Another attendee question involved the difficulty of families being able to afford participating in sports and other programs. Braddock voiced support for helping with that and ensuring that families know about grants that are available. Nguyen mentioned his past involvement as a youth served by the local Boys and Girls Club and said he agreed that more funding was needed for youth programs.

Next attendee question: The Public Works Trust Fund, loans from the state to local agencies for local projects, and concerns about those loans’ availability. Nguyen said he’s not familiar with it but promised that he would fight for local needs. Braddock talked about coalition-building to evangelize support for that sort of need.

And another: A relatively new North Highline resident talked about property-tax breaks for seniors and wanting the eligibility level to expand. Braddock said that was another example of why tax reform is so important. She also said greater awareness is needed for already-available tax breaks. Nguyen also said a more-equitable tax structure – including a capital-gains tax – is important.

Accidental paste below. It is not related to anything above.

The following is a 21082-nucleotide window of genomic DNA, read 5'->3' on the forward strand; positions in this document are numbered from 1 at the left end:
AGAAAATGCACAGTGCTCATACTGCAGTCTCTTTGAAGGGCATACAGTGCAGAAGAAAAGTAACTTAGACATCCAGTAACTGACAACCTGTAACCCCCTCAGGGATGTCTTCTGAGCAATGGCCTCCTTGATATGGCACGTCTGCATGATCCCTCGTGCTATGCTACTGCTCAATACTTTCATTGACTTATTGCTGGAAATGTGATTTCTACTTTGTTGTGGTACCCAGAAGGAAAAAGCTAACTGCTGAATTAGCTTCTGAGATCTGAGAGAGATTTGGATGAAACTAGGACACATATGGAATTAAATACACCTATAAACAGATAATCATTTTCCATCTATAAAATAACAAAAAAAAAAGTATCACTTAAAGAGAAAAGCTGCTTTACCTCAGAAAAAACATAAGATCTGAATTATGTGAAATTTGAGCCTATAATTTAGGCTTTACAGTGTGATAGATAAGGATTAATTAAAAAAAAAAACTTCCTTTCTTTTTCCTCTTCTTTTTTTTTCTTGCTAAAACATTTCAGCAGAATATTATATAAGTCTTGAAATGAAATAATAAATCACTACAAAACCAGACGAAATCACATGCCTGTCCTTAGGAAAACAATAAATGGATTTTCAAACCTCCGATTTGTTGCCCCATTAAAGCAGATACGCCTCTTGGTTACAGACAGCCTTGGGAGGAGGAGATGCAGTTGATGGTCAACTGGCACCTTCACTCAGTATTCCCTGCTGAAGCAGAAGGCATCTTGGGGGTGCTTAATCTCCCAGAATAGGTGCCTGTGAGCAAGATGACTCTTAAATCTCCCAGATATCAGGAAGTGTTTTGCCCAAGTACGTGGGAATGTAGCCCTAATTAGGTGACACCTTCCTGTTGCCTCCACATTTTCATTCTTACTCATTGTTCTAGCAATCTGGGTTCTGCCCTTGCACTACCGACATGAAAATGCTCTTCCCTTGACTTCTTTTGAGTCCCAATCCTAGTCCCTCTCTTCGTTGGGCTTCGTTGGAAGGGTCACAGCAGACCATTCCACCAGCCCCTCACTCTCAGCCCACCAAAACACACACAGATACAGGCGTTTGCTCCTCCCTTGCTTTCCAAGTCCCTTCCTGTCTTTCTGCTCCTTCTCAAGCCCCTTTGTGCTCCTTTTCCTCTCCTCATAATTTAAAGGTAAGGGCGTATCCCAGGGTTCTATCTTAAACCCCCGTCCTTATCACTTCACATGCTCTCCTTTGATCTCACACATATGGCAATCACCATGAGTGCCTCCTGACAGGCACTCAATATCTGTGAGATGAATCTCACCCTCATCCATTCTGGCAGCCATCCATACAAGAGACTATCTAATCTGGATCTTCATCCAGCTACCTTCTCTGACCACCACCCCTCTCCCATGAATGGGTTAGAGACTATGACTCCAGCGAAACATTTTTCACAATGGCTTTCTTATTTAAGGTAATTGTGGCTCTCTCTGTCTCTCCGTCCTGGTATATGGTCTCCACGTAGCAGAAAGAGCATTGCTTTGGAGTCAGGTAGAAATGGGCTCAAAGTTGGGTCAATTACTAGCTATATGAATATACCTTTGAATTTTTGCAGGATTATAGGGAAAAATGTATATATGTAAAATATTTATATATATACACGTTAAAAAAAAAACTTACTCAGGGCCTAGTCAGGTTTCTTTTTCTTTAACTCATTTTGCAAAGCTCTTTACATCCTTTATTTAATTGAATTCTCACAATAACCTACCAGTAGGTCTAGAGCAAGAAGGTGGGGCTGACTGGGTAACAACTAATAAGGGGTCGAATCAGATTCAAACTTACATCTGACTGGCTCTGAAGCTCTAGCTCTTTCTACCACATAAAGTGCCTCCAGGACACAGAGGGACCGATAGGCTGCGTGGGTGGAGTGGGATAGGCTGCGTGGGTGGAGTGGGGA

Asked about campaign contributions, Braddock defended accepting $750 from Coca-Cola and said she is not supporting the anti-tax Initiative 1634 that soda companies are funding. She said she can’t afford to self-finance her campaign. Nguyen said he can’t either but doesn’t take “corporate PAC money.”

Another question was from an attendee who said that anecdotally she’s noticing more teenage pregnancy and wondered about public-health services’ availabilities. Both candidates agreed the situation should be examined.

Next person asked about rent control. Braddock said “traditional” rent control didn’t seem to have worked but she would support lifting the ban so that local governments could explore “opportunities for innovation” in keeping rents down. Nguyen said he’s “for rent control” and supports strengthening tenants’ rights.